Catastrophe est la faute des Rosbifs*

Paul Field, in western France, finds out who is to blame for the beef crisis

There is a farm in Breche, 15 km from Tours, western France, that John Major should best avoid. It is home to Richard Courtigne, a farmer who understandably gets passionate when one of his herd answers a call of nature.

Standing in a field, wife Christine and daughter Charlotte, three, beside him, he points at the rear of the animal and yells: "Look at that - as green as the grass she feeds on." His heifers and steers are huge, healthy beasts, traditionally reared and most certainly free of bovine spongiform encephalopathy (BSE), but he is struggling to sell them. And he knows why.

"My business is suffering because British farmers fed their cattle contaminated meat and the British Government deregulated the beef industry and failed to act properly over BSE," he says.

"And all your Prime Minister wants is to declare war on Europe because we do not want your beef. He is only interested in winning votes because the British want to be outside Europe."

French beef sales plummeted after the BSE scare in Britain and are still down 25 per cent, while sales in Britain are returning to pre-crisis levels. Shunning beef comes hard to the French: although they refer to Britons as Les Rosbifs, France is the largest consumer of beef in Europe, producing 1,800,000 tons a year, and importing even more.

In restaurants and delicatessens, andouillette, a small tripe sausage, amourette, spinal bone marrow, and tete de veau, calf head, remain on the menu but beef offal has not been selling well since the Institute of National Consumers told the public not to eat them as vache folle fears gripped the nation.

The lack of consumer confidence is reflected in the problems facing Mr Courtigne. He has 50 bulls, 40 prime beef heifers and steers and a handful of dairy cows. Every year he exports 80 per cent of his bulls to Italy, Spain and Arab countries. His overseas sales collapsed after the world-wide ban on British beef imposed at the end of March.

"Our markets closed overnight. The statement from your Health Secretary about Creutzfeld-Jakob disease was a catastrophe for French farmers," he says. "The value of our beef fell dramatically because for the French, until there is proof, there is a risk."

The price per live kilogram for his cattle has dropped by 3 francs, about 40p, more than double the fall at British markets. Selling 12 beef cattle a year, with a drop from F6,800 to F5,600 francs a head, he stands to lose pounds 1,800. The value of his bulls has fallen from F8,000 to F6,500

His frustration is all the more severe owing to his methods of rearing cattle. It is what in Britain would be considered traditional, extensive farming, and an exception to the rule. In France, it is the norm. Most of the 120,000 beef farmers belong to the Viande Bovine Francaise quality- assurance scheme, under which each animal has a certificate detailing its name, breed, date of birth and origins.

"In effect, our animals each have an identity card and the scheme has helped us through this crisis. In France, consumers know what they are buying."

It is odd, then, given the farming methods and the mark of excellence, that even in a butcher's in Chateau-la-Valliere, the nearest town to Breche, customers are reluctant to buy beef. The last few customers before the shop shuts for the afternoon are buying chicken. "It is not worth the risk," says one. "Some farmers use British cows for breeding."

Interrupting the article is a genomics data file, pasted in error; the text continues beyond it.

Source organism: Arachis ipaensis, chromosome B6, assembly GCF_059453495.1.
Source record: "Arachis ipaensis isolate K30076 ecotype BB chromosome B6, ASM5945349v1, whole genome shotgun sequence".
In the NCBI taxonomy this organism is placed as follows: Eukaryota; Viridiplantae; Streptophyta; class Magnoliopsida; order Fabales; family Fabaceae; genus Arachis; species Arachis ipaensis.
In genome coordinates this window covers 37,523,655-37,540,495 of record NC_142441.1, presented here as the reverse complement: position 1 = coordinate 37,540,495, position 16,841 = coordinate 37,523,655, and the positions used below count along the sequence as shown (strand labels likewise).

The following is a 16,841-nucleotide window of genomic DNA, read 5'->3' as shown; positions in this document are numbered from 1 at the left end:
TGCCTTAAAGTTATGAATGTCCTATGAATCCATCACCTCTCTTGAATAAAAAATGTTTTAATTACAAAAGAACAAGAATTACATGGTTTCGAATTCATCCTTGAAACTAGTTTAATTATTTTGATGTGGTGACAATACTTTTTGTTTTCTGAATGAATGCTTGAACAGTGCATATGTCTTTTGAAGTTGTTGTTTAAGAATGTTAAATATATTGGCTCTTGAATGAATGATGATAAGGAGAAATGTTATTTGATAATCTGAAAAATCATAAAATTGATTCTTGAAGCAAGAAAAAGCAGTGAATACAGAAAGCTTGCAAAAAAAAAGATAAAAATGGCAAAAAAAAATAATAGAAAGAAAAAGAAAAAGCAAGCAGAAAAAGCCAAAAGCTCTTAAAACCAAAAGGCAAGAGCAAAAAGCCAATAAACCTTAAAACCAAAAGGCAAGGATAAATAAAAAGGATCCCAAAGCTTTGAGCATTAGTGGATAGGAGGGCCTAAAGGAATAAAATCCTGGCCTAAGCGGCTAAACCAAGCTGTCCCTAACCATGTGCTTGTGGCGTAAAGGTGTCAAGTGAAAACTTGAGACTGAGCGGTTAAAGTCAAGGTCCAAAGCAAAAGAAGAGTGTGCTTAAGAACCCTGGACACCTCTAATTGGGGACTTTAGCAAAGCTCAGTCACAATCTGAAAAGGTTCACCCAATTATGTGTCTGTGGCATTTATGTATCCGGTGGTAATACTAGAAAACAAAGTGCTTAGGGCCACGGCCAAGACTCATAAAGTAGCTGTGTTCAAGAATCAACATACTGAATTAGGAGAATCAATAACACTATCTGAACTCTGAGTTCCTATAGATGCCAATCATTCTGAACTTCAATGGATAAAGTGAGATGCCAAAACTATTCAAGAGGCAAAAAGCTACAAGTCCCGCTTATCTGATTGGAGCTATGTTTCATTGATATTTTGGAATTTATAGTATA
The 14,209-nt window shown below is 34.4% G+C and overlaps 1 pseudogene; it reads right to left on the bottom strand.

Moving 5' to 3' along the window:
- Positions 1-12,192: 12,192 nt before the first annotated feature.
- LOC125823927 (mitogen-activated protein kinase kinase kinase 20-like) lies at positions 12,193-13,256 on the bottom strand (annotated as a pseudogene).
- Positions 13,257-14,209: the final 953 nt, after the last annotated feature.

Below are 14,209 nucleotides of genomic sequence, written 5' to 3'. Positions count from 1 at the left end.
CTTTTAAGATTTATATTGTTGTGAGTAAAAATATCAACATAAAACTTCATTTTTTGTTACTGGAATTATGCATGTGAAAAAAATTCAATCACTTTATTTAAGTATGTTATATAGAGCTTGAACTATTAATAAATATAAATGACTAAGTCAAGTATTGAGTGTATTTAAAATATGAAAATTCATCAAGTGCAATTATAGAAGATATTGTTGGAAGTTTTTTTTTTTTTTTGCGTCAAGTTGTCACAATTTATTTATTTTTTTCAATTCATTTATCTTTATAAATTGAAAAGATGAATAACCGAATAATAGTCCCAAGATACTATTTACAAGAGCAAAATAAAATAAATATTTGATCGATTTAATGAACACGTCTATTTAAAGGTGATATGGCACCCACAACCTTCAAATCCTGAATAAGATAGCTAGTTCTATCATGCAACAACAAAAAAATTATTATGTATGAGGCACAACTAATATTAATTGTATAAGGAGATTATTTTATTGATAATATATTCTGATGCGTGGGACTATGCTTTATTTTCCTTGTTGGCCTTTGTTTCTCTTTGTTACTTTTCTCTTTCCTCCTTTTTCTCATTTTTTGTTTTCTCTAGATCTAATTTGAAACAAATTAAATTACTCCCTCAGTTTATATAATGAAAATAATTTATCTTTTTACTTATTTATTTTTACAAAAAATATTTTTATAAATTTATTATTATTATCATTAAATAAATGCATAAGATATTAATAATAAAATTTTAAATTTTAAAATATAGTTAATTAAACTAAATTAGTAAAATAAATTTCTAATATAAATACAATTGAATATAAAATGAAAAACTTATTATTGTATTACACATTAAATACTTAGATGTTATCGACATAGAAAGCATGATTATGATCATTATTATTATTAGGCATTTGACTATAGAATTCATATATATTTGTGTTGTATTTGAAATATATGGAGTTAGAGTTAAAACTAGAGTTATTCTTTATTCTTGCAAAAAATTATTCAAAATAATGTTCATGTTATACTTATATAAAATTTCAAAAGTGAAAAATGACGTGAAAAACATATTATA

In another shop, at nearby Beaumont-la-Ronce, butcher Cedric Rouable is indignant. "We will not have British beef in here, we will not have any French beef that has been near British beef, which is why our sales were only affected for two weeks after the crisis, which is further proof that Britain is the brothel of Europe. Belgian beef is even worse, of course."

As in Britain, the French beef crisis has affected all sectors of the industry. Owing to the remoteness of many French farms and the small number of cattle reared, producers tend to sell their cattle to middlemen, who deliver them to abattoirs.

One such dealer, Christian Chauveau, explains the problems facing the industry. "The export business has collapsed, abattoirs and renderers are not getting British beef to prepare for sale, and people like me are losing money fast ...

"Even as sales start to return to normal, prices remain deflated. There is a fear about eating beef and I am worried that if the export ban on Britain is lifted, fears will grow about contaminated meat being in circulation."

Reading aloud from the Terre de Touraine, a farming newspaper for the Loire region, is beef farmer Jacques Mechin. When he gets to an editorial, referring to Britain's unacceptable behaviour in allowing the BSE crisis to escalate, he thumps on the kitchen table at his farm in Pernay, 7km south of Breche.

"The British should slaughter the lot. That is the only way to eradicate the disease."

His wife, Denise, agrees. "In France, if one cow in a herd of 200 gets BSE, they are all destroyed. That is why we have only had 19 cases since 1991. British farmers are greedy, giving their cattle infected feed; it is a scandal."

If the couple sold all their stock, it would be worth 15 per cent less than it was before the BSE scare. "We should get compensation for our losses. This crisis is not our fault. It is the responsibility of British farmers, who are getting plenty of compensation, and who pays for that? People like us."

So, Mr Major, even if you wear a tin hat, brandish a bayonet, or arrive in a tank, stay away from Breche and Pernay, and farming communities all over France. Or you're dead meat.

*The crisis is the fault of the British

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